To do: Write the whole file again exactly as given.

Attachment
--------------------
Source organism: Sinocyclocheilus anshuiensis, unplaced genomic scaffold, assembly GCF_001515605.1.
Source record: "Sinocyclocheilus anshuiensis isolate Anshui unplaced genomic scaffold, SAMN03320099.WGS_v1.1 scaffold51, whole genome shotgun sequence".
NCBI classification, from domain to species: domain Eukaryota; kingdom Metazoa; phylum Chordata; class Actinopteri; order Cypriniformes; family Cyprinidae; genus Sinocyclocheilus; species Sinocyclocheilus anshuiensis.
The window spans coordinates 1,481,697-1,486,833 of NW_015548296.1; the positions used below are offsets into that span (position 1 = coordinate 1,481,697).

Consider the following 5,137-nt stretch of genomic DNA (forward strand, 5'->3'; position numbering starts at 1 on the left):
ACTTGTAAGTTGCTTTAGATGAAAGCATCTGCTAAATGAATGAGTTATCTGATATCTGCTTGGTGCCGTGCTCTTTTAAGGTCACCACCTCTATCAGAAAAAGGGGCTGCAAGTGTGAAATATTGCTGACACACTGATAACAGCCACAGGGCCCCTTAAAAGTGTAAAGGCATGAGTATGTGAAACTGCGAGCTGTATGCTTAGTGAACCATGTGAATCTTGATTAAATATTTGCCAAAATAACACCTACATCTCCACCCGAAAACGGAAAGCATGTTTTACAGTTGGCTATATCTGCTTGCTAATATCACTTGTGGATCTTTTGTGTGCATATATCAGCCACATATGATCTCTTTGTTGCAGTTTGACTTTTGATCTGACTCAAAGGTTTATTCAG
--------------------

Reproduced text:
Source organism: Sinocyclocheilus anshuiensis, unplaced genomic scaffold, assembly GCF_001515605.1.
Source record: "Sinocyclocheilus anshuiensis isolate Anshui unplaced genomic scaffold, SAMN03320099.WGS_v1.1 scaffold51, whole genome shotgun sequence".
NCBI classification, from domain to species: domain Eukaryota; kingdom Metazoa; phylum Chordata; class Actinopteri; order Cypriniformes; family Cyprinidae; genus Sinocyclocheilus; species Sinocyclocheilus anshuiensis.
The window spans coordinates 1,481,697-1,486,833 of NW_015548296.1; the positions used below are offsets into that span (position 1 = coordinate 1,481,697).

Consider the following 5,137-nt stretch of genomic DNA (forward strand, 5'->3'; position numbering starts at 1 on the left):
ACTTGTAAGTTGCTTTAGATGAAAGCATCTGCTAAATGAATGAGTTATCTGATATCTGCTTGGTGCCGTGCTCTTTTAAGGTCACCACCTCTATCAGAAAAAGGGGCTGCAAGTGTGAAATATTGCTGACACACTGATAACAGCCACAGGGCCCCTTAAAAGTGTAAAGGCATGAGTATGTGAAACTGCGAGCTGTATGCTTAGTGAACCATGTGAATCTTGATTAAATATTTGCCAAAATAACACCTACATCTCCACCCGAAAACGGAAAGCATGTTTTACAGTTGGCTATATCTGCTTGCTAATATCACTTGTGGATCTTTTGTGTGCATATATCAGCCACATATGATCTCTTTGTTGCAGTTTGACTTTTGATCTGACTCAAAGGTTTATTCAG